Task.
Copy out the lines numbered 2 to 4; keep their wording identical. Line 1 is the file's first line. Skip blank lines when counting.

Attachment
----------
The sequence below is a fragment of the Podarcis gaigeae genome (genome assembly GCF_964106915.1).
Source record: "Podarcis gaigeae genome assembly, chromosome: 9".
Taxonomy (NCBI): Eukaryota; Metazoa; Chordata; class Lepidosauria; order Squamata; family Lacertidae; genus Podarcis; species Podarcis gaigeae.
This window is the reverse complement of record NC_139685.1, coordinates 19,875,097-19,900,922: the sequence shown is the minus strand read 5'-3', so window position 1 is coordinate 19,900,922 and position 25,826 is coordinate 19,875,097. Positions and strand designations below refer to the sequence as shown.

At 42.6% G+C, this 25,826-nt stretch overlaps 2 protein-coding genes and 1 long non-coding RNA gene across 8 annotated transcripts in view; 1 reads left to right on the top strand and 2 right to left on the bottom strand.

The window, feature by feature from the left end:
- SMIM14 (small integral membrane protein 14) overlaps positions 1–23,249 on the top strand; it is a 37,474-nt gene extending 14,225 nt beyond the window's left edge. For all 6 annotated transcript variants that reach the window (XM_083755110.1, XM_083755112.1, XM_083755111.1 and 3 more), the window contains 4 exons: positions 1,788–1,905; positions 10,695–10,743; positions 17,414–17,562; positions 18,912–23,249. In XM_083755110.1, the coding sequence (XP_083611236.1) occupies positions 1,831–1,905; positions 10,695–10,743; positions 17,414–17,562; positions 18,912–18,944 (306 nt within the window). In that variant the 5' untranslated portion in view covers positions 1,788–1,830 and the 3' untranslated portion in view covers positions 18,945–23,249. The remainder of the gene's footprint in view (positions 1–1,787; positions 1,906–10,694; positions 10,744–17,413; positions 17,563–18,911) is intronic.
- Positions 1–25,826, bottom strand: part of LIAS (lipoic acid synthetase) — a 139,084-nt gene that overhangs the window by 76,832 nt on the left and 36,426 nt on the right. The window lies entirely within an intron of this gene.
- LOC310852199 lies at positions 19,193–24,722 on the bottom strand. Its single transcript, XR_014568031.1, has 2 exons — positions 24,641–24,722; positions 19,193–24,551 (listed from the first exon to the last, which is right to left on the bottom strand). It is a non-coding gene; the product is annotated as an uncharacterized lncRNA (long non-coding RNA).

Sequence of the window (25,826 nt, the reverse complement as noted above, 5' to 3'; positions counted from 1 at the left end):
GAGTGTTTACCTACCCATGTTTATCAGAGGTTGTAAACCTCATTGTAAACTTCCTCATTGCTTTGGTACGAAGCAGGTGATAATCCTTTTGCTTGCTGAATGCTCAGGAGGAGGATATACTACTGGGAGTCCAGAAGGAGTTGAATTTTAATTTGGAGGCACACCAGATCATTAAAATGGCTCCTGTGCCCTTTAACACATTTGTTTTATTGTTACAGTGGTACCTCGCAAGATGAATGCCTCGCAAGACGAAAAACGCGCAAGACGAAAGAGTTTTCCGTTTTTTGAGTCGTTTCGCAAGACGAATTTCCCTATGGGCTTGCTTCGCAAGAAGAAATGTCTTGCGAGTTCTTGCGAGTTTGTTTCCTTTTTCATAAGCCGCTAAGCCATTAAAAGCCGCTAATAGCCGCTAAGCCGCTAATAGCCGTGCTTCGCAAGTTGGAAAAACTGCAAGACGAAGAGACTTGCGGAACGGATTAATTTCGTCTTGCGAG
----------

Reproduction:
Source record: "Podarcis gaigeae genome assembly, chromosome: 9".
Taxonomy (NCBI): Eukaryota; Metazoa; Chordata; class Lepidosauria; order Squamata; family Lacertidae; genus Podarcis; species Podarcis gaigeae.
This window is the reverse complement of record NC_139685.1, coordinates 19,875,097-19,900,922: the sequence shown is the minus strand read 5'-3', so window position 1 is coordinate 19,900,922 and position 25,826 is coordinate 19,875,097. Positions and strand designations below refer to the sequence as shown.